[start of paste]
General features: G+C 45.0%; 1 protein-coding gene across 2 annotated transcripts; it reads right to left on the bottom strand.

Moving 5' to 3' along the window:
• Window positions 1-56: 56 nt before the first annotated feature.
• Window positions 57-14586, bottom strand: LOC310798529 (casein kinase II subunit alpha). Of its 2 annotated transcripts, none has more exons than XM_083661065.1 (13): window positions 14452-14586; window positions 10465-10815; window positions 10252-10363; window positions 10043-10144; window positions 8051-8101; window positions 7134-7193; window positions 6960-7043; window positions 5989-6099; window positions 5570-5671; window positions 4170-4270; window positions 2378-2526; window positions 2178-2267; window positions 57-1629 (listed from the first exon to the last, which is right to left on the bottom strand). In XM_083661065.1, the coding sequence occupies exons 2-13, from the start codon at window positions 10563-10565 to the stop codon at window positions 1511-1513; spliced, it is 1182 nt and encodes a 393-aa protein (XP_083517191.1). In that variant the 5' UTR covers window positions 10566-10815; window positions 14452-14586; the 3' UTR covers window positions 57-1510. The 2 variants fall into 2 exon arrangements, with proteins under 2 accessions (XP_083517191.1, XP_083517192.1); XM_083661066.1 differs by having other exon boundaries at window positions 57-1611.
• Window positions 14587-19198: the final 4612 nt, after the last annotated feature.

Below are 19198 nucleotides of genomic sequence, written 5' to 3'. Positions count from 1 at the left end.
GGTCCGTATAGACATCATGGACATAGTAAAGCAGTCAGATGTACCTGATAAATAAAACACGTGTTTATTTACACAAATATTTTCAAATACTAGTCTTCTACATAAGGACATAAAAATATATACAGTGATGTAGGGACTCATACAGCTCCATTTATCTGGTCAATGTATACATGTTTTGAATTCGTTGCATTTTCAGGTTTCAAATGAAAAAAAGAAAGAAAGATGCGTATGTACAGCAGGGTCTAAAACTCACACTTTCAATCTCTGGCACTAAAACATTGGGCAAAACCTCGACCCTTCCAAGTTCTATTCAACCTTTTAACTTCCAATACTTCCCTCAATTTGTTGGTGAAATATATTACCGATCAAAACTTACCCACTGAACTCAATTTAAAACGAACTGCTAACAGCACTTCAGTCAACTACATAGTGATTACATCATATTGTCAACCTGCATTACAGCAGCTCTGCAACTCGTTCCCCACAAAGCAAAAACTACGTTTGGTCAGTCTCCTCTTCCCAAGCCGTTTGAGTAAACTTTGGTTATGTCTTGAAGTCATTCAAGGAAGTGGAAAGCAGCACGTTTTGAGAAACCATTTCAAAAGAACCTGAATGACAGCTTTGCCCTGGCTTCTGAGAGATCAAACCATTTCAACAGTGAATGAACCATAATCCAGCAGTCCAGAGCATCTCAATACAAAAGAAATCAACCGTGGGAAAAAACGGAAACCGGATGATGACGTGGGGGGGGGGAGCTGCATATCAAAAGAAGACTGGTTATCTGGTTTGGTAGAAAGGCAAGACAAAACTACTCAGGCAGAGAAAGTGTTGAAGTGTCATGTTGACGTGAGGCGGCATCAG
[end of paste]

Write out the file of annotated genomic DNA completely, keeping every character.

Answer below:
General features: G+C 45.0%; 1 protein-coding gene across 2 annotated transcripts; it reads right to left on the bottom strand.

Moving 5' to 3' along the window:
• Window positions 1-56: 56 nt before the first annotated feature.
• Window positions 57-14586, bottom strand: LOC310798529 (casein kinase II subunit alpha). Of its 2 annotated transcripts, none has more exons than XM_083661065.1 (13): window positions 14452-14586; window positions 10465-10815; window positions 10252-10363; window positions 10043-10144; window positions 8051-8101; window positions 7134-7193; window positions 6960-7043; window positions 5989-6099; window positions 5570-5671; window positions 4170-4270; window positions 2378-2526; window positions 2178-2267; window positions 57-1629 (listed from the first exon to the last, which is right to left on the bottom strand). In XM_083661065.1, the coding sequence occupies exons 2-13, from the start codon at window positions 10563-10565 to the stop codon at window positions 1511-1513; spliced, it is 1182 nt and encodes a 393-aa protein (XP_083517191.1). In that variant the 5' UTR covers window positions 10566-10815; window positions 14452-14586; the 3' UTR covers window positions 57-1510. The 2 variants fall into 2 exon arrangements, with proteins under 2 accessions (XP_083517191.1, XP_083517192.1); XM_083661066.1 differs by having other exon boundaries at window positions 57-1611.
• Window positions 14587-19198: the final 4612 nt, after the last annotated feature.

Below are 19198 nucleotides of genomic sequence, written 5' to 3'. Positions count from 1 at the left end.
GGTCCGTATAGACATCATGGACATAGTAAAGCAGTCAGATGTACCTGATAAATAAAACACGTGTTTATTTACACAAATATTTTCAAATACTAGTCTTCTACATAAGGACATAAAAATATATACAGTGATGTAGGGACTCATACAGCTCCATTTATCTGGTCAATGTATACATGTTTTGAATTCGTTGCATTTTCAGGTTTCAAATGAAAAAAAGAAAGAAAGATGCGTATGTACAGCAGGGTCTAAAACTCACACTTTCAATCTCTGGCACTAAAACATTGGGCAAAACCTCGACCCTTCCAAGTTCTATTCAACCTTTTAACTTCCAATACTTCCCTCAATTTGTTGGTGAAATATATTACCGATCAAAACTTACCCACTGAACTCAATTTAAAACGAACTGCTAACAGCACTTCAGTCAACTACATAGTGATTACATCATATTGTCAACCTGCATTACAGCAGCTCTGCAACTCGTTCCCCACAAAGCAAAAACTACGTTTGGTCAGTCTCCTCTTCCCAAGCCGTTTGAGTAAACTTTGGTTATGTCTTGAAGTCATTCAAGGAAGTGGAAAGCAGCACGTTTTGAGAAACCATTTCAAAAGAACCTGAATGACAGCTTTGCCCTGGCTTCTGAGAGATCAAACCATTTCAACAGTGAATGAACCATAATCCAGCAGTCCAGAGCATCTCAATACAAAAGAAATCAACCGTGGGAAAAAACGGAAACCGGATGATGACGTGGGGGGGGGGAGCTGCATATCAAAAGAAGACTGGTTATCTGGTTTGGTAGAAAGGCAAGACAAAACTACTCAGGCAGAGAAAGTGTTGAAGTGTCATGTTGACGTGAGGCGGCATCAG